Bank of England was behind the curve on interest rates

Higher-for-longer interest rates raise recession risks in developed economies

The BoE has been consistently dovish in its commentary and its forward guidance to financial markets, unlike the Federal Reserve and the European Central Bank. AP
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Last week, the Bank of England surprised markets with a 50 basis point rate hike, taking the bank rate to 5 per cent, rather than the 25bp that had been expected, the highest policy rate since September 2008.

Despite being the first major central bank to start raising interest rates in December 2021, the BoE has been consistently dovish in its commentary and its forward guidance to financial markets, unlike the Federal Reserve and the European Central Bank.

As recently as May, the BoE's own forecasts showed inflation would fall “quickly” to around 5 per cent by the end of this year, and reach the 2 per cent target by the fourth quarter of 2024.

Instead, headline inflation came in higher than expected at 8.7 per cent year on year in May, well above headline inflation in the US and the eurozone.

Core inflation, which excludes volatile food and energy prices to provide a measure of underlying inflationary pressures, has accelerated from 5.8 per cent year on year in January to 7.1 per cent year on year in May.

In its statement after the June meeting, the Monetary Policy Committee recognised that services and core goods inflation had been stronger than expected, and attributed this to resilient demand, a tight labour market and still-strong wage growth.

Indeed, the UK economy appears to have held up relatively well given the tightening in monetary policy so far.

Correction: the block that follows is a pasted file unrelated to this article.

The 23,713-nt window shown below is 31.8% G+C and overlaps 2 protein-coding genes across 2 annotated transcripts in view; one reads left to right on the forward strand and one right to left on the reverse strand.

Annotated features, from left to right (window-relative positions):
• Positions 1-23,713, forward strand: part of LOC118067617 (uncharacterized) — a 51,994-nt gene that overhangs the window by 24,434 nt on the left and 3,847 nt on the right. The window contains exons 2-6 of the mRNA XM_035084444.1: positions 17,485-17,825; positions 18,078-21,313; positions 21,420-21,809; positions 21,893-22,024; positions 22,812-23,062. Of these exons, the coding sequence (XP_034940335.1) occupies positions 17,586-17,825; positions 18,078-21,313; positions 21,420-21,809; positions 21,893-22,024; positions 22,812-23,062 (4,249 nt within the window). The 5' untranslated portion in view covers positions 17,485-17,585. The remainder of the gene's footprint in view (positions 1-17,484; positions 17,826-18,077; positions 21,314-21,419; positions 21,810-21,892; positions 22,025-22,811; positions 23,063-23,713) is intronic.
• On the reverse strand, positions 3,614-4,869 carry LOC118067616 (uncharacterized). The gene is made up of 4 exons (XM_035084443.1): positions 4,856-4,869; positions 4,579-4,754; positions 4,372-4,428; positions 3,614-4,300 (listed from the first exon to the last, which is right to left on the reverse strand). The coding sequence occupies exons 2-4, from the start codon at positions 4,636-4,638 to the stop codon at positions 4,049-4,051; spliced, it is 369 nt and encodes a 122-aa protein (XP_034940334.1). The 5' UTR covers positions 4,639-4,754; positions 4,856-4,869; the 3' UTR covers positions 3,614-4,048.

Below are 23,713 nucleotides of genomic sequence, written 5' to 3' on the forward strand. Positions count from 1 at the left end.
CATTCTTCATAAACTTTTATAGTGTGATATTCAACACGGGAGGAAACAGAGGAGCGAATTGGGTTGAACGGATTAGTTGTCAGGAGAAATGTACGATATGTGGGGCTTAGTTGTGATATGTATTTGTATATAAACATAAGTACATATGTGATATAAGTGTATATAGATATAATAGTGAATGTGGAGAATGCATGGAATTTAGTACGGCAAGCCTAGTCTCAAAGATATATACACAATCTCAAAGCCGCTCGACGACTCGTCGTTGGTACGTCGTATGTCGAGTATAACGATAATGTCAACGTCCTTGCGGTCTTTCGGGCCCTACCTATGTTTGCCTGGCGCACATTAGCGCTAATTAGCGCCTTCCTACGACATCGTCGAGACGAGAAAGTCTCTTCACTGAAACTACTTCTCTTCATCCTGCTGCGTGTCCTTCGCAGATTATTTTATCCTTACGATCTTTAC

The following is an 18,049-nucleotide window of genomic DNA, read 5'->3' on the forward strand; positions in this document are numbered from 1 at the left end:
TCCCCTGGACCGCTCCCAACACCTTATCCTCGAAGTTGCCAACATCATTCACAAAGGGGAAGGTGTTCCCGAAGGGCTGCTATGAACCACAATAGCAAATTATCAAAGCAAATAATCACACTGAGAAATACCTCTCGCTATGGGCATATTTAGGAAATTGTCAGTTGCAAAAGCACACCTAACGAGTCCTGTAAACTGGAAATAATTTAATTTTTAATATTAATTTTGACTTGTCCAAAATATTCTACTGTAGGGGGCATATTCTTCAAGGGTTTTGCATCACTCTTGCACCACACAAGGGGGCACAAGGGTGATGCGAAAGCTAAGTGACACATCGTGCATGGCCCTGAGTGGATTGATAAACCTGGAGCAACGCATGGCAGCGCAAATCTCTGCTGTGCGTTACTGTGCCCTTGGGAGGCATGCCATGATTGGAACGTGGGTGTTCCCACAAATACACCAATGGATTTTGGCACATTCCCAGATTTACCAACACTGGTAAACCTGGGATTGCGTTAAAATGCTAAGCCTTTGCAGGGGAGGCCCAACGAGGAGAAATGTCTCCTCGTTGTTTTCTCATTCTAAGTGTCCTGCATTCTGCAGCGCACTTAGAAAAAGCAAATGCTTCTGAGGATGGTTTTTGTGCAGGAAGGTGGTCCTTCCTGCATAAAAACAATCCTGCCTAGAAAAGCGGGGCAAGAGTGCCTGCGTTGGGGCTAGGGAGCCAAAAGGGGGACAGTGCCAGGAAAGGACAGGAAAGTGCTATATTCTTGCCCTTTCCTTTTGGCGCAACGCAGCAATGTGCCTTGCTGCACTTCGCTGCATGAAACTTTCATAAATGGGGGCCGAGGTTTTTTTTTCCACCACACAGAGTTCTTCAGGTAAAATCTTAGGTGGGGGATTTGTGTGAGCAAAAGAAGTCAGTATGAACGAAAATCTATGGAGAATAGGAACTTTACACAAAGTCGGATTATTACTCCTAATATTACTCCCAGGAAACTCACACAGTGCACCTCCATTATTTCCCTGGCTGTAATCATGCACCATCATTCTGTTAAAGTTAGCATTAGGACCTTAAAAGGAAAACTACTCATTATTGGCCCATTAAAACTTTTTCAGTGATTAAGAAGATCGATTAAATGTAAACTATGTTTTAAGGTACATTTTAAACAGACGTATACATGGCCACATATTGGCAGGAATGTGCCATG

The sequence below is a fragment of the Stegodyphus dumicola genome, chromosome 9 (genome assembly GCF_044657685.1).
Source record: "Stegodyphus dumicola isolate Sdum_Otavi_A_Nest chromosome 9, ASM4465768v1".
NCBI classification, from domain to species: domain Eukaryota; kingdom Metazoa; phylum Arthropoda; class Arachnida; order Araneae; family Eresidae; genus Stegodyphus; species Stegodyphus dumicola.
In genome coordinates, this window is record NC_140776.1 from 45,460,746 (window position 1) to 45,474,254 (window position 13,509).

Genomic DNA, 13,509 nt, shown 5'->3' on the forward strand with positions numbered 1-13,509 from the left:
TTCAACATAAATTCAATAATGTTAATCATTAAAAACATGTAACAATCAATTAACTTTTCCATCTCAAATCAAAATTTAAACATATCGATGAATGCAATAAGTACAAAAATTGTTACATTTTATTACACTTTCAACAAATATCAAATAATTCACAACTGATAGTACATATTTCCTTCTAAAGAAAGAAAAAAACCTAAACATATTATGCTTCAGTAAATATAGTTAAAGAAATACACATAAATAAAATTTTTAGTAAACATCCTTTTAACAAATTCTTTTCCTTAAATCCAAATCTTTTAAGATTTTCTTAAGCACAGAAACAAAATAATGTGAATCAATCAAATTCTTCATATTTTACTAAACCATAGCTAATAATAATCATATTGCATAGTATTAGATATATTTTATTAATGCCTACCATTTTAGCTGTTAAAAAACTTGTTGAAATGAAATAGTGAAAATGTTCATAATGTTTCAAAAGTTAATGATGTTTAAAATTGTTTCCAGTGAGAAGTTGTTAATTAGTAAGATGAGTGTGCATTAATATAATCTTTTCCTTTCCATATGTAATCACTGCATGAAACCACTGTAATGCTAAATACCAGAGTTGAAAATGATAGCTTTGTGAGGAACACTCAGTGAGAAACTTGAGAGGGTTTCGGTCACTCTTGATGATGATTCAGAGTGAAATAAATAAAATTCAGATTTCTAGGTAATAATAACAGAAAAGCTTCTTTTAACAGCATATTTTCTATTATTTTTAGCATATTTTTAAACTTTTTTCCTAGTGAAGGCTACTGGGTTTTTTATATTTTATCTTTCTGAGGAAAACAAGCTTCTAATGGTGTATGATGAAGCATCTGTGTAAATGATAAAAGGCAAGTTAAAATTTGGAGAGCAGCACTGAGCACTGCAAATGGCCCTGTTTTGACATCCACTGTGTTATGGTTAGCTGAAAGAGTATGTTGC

The gross domestic product growth was positive in Q1 and also in April, and consumer spending has strengthened slightly. Wage growth averaged 7.6 per cent year on year in the three months to April, likely supporting household spending.

US Federal Reserve raises interest rates for tenth consecutive time

Jerome Powell, chairman of the US Federal Reserve, during a news conference following a Federal Open Market Committee (FOMC) meeting in Washington, DC, US, on Wednesday, May 3, 2023.  The Federal Reserve raised interest rates by a quarter percentage point and hinted it may be the final move in the most aggressive tightening campaign since the 1980s as economic risks mount. Photographer: Al Drago / Bloomberg

The MPC also noted that the impact of rate hikes to date may take longer to feed through to consumers as there is a higher share of fixed-rate mortgages than in past hiking cycles.

While the 50bp increase last week was a surprise, markets are pricing in another 100bp in rate increases before the end of the year, which would take the policy rate to 6 per cent, and possibly another 25bp increase in Q1 2024.

The MPC statement indicated that if inflationary pressures continue to be persistent then “further tightening in monetary policy would be required”, and in a letter to the Chancellor after the meeting, Governor Bailey said that the MPC would do “what is necessary to return inflation to the 2 per cent target”.

Despite the more hawkish tone from the Governor, Emirates NBD expects only two more 25bp hikes at this stage, although the bank rate is expected to stay at 5.5 per cent until Q3 2024.

Inflation is proving harder to wring out of economies around the world, and interest rates are likely to stay higher for longer in most developed economies.

Central banks in Australia and Canada surprised markets in June by raising rates again after a break. The Fed is expected to deliver at least one more 25bp rate hike in July, and the ECB has also indicated it is not done with raising rates yet either.

Bank of England governor explains latest interest rates rise

Bank of England governor explains latest interest rates rise

The Swiss National Bank increased its policy rate by 25bp last week and indicated that more tightening would be necessary to bring inflation below 2 per cent, while Sweden’s Riksbank is expected to raise rates again this week.

Higher policy rates for an extended period of time may be necessary to bring inflation back down to target levels, but they do raise the risk of deeper and longer contractions in economies which have already gone into recession, and increase the probability of tipping those that are on the brink over the edge.

Updated: June 26, 2023, 6:00 AM